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Timothy S. Jost Outlines King v. Burwell Arguments and Effects of the Decision

One point of concern among Justices Anthony Kennedy and Sonia Sotomayor during the oral arguments of King v. Burwell was the issue of unconstitutional coercion, and Timothy S. Jost, professor of law at Washington and Lee University School of Law, explains the main issue.


One point of concern among Justices Anthony Kennedy and Sonia Sotomayor during the oral arguments of King v. Burwell was the issue of unconstitutional coercion, and Timothy S. Jost, professor of law at Washington and Lee University School of Law, explains the main issue.

The argument maintains that Congress, in passing the Affordable Care Act (ACA), was telling states they had to set up their own exchanges or they wouldn't receive subsidies and their insurance markets would be ruin, which is considered unconstitutional coercion. Similarly, in the last lawsuit against the ACA, the Court ruled that Congress could not have forced states to participate in Medicaid expansion programs.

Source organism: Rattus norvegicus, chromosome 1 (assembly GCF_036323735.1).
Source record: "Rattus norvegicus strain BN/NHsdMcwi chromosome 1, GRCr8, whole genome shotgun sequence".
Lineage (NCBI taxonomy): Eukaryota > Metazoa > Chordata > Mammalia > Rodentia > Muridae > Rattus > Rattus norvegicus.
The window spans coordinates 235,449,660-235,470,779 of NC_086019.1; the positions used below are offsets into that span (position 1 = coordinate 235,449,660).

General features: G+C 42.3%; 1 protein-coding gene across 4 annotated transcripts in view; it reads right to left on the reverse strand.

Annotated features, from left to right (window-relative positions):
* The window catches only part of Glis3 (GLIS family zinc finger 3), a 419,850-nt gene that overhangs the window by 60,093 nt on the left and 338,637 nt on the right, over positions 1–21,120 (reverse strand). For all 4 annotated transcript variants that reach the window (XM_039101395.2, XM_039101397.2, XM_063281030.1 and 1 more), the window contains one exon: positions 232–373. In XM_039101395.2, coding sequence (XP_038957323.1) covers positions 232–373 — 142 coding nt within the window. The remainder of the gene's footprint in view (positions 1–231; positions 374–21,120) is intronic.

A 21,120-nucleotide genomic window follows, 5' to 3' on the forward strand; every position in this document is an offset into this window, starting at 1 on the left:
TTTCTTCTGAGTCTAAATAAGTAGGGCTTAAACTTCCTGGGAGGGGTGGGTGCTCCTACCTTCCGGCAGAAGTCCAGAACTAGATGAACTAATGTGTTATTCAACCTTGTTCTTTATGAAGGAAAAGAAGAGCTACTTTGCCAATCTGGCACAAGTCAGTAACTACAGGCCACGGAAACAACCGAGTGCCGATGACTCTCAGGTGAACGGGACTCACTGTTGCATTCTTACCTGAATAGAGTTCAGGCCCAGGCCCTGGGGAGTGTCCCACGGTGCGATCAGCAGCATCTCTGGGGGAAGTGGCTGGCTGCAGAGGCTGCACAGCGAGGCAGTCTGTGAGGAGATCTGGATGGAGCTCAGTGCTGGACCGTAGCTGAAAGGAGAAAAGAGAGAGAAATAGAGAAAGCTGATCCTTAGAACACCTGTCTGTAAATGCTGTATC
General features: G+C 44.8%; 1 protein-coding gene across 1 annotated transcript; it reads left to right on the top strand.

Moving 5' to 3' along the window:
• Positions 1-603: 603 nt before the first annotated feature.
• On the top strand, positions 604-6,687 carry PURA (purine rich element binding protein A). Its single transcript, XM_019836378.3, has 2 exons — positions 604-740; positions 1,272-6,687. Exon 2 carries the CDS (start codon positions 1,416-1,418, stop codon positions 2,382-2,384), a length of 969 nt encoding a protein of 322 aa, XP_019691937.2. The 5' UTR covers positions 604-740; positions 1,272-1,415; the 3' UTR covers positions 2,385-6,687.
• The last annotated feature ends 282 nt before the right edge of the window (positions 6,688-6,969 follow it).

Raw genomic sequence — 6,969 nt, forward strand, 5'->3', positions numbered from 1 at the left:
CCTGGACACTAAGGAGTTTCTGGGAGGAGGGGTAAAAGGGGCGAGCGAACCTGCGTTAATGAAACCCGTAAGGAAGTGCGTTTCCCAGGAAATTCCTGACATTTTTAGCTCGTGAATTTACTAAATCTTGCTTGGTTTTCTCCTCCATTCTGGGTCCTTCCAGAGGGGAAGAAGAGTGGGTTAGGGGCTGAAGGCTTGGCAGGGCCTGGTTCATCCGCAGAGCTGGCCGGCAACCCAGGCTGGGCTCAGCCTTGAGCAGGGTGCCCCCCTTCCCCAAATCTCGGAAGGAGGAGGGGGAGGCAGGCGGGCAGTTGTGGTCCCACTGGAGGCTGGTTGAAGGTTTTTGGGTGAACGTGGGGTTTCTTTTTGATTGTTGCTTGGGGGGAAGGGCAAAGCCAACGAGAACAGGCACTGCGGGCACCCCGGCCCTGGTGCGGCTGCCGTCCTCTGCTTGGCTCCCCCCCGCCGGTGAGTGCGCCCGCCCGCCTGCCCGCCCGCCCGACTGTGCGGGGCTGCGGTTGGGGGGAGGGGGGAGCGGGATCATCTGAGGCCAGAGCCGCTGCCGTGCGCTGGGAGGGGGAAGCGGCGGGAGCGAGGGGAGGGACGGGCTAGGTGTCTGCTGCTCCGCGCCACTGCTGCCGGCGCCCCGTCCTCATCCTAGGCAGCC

In addition, Mr Jost addressed what could prevent so-called "death spirals" occurring in the insurance markets of states on the federally facilitated marketplace as a result of the Supreme Court ruling that individuals purchasing plans through HealthCare.gov are not eligible for subsidies.

"It's basically going to be up to Congress," he said. "And Congress could fix this tomorrow. Congress could pass a statute saying 'What we meant was federally facilitated as well as state-operated exchanges.' They don't seem willing to do that."

 
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